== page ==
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Rachel Neal Osteopathy

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Registered Osteopath BSc (Hons) Ost Med DO ND

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Apr28

Arthritic Pain

Posted on Apr 28 by

Arthritic pain can be caused by the most common form of arthritis: osteoarthritis. However it can also be caused by rheumatoid arthritis, or other less common forms. Different Types of Arthritis The most common cause of arthritic pain is osteoarthritis (OA). This is the form that people often simply refer to as “arthritis”. Unlike other forms, it is not considered an autoimmune condition, and is instead associated with the demand placed on a joint over time. An old injury that led to increased work for a joint, for example, could be a factor in developing OA. Rheumatoid arthritis (RA) is quite different to OA. Whereas OA typically starts in patients over 40, RA often starts in the 30s. It may follow a traumatic event, whether physically or emotionally traumatic. The small joints are often affected first, such as the hands, feet, and neck. There is some overlap here, as OA may manifest in the hands and spine first too, but when the hip and knee are affected it’s less likely to be the start of RA. There are other...

May24

Tips for Pain Free Gardening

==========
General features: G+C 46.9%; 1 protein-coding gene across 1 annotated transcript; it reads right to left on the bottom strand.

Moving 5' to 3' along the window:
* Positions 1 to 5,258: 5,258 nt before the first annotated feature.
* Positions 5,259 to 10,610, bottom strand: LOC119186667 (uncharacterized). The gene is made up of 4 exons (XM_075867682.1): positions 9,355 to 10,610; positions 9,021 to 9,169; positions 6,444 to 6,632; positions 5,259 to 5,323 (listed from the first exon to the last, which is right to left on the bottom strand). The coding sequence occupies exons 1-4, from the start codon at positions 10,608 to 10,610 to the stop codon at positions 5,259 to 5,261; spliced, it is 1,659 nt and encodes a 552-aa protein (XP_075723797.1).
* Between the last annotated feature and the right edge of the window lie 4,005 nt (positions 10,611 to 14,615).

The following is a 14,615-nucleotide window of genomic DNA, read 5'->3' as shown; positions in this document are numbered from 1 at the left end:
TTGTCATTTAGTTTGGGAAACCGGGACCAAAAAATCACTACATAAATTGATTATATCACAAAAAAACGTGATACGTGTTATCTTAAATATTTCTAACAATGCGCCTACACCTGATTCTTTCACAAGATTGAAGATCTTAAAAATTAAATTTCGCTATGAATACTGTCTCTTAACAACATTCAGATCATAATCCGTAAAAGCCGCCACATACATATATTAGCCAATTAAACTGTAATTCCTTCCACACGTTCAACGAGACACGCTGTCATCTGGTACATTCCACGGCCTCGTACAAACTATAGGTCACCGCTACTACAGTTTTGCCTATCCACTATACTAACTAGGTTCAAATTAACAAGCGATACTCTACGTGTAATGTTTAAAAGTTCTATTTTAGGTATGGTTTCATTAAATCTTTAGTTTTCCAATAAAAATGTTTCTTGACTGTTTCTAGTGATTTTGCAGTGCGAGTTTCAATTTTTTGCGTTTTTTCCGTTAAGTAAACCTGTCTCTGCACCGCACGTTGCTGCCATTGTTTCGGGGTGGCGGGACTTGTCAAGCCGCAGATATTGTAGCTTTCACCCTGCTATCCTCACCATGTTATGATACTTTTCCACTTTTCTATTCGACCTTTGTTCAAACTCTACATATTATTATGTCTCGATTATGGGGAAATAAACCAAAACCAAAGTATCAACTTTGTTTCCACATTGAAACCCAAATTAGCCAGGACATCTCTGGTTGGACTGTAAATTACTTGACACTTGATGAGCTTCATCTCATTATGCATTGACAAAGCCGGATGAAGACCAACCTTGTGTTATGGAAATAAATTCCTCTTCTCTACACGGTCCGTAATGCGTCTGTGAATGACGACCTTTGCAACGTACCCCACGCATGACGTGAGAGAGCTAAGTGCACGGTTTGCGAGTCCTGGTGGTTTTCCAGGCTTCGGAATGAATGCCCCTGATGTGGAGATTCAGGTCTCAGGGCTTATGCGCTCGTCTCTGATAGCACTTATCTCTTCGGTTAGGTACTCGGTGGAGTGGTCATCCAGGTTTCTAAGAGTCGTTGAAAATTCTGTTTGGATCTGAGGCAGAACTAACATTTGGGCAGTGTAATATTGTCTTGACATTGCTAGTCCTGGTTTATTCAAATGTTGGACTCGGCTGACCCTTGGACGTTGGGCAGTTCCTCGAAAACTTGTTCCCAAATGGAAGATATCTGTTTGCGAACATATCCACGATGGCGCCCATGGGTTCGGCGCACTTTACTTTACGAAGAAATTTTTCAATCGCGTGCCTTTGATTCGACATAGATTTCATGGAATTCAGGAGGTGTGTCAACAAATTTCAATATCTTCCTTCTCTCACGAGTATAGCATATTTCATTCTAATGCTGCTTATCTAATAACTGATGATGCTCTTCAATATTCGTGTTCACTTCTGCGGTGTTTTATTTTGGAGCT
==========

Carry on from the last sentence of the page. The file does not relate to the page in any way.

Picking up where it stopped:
Posted on May 24 by

It’s the bank holiday weekend and the sun will hopefully shine.  Are you planning on hitting the garden?  Here are our top tips to keeping pain free. When the weather starts to improve, many people’s thoughts return to their garden’s.  Every year I treat many people who’ve got a little overzealous with their spring gardening and ended up in pain. So what can you do to help minimise the risk of pain? 1 – Don’t over do it – it’s tempting to get everything done in one day but try to pace yourself over a few days/weekend’s.   Too much activity, too quickly is often seen as a threat to your body and your brain will warn you to back off. 2- Take regular breaks – once you get stuck in, it’s easy for the time to slip by – set a timer on your phone or an egg timer to remind you to take regular breaks. 3 – Keep hydrated – when you take your break don’t forget to grab a glass of water. 4- Avoid prolonged bending –...

Dec01

Hot and Cold Hydrotherapy

Posted on Dec 1 by

As a general rule, if you have a new injury or a flare up of an exciting condition you should apply ice as soon as possible. The aim of applying ice is to: Reduce bleeding into the tissues Prevent/reduce swelling Reduce muscle spasm and pain Reduce pain by numbing the area and by limiting the effects of swelling   After 24-48 hours if you are finding ice helpful and relieving then you can continue. However, if you are no longer finding ice beneficial you can try alternating hot and cold (see below). How to ice effectively: Apply ice/ice pack as soon as you can following onset of pain. Do not apply an ice pack directly to the skin. Wrap a tea towel or t shirt etc around it, or place on top of a wet flannel. A gel ice pack or wheat bag (follow manufactures instructions) or bag of frozen peas work well. Aim to apply ice for 15-20minutes every 2-4 (waking) hours for 24-48 hours. Whist applying ice check the area every 5 minutes for redness. If the...